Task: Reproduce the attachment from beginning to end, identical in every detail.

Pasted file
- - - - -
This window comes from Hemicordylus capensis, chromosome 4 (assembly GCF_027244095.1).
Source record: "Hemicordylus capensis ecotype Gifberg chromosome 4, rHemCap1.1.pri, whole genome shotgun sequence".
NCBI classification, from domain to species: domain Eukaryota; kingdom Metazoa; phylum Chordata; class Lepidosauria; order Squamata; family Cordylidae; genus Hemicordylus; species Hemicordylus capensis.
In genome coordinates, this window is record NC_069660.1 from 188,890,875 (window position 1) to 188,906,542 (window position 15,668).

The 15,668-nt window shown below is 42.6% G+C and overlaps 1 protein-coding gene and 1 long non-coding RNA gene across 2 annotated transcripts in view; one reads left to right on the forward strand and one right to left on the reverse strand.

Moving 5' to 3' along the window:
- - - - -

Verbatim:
This window comes from Hemicordylus capensis, chromosome 4 (assembly GCF_027244095.1).
Source record: "Hemicordylus capensis ecotype Gifberg chromosome 4, rHemCap1.1.pri, whole genome shotgun sequence".
NCBI classification, from domain to species: domain Eukaryota; kingdom Metazoa; phylum Chordata; class Lepidosauria; order Squamata; family Cordylidae; genus Hemicordylus; species Hemicordylus capensis.
In genome coordinates, this window is record NC_069660.1 from 188,890,875 (window position 1) to 188,906,542 (window position 15,668).

The 15,668-nt window shown below is 42.6% G+C and overlaps 1 protein-coding gene and 1 long non-coding RNA gene across 2 annotated transcripts in view; one reads left to right on the forward strand and one right to left on the reverse strand.

Moving 5' to 3' along the window: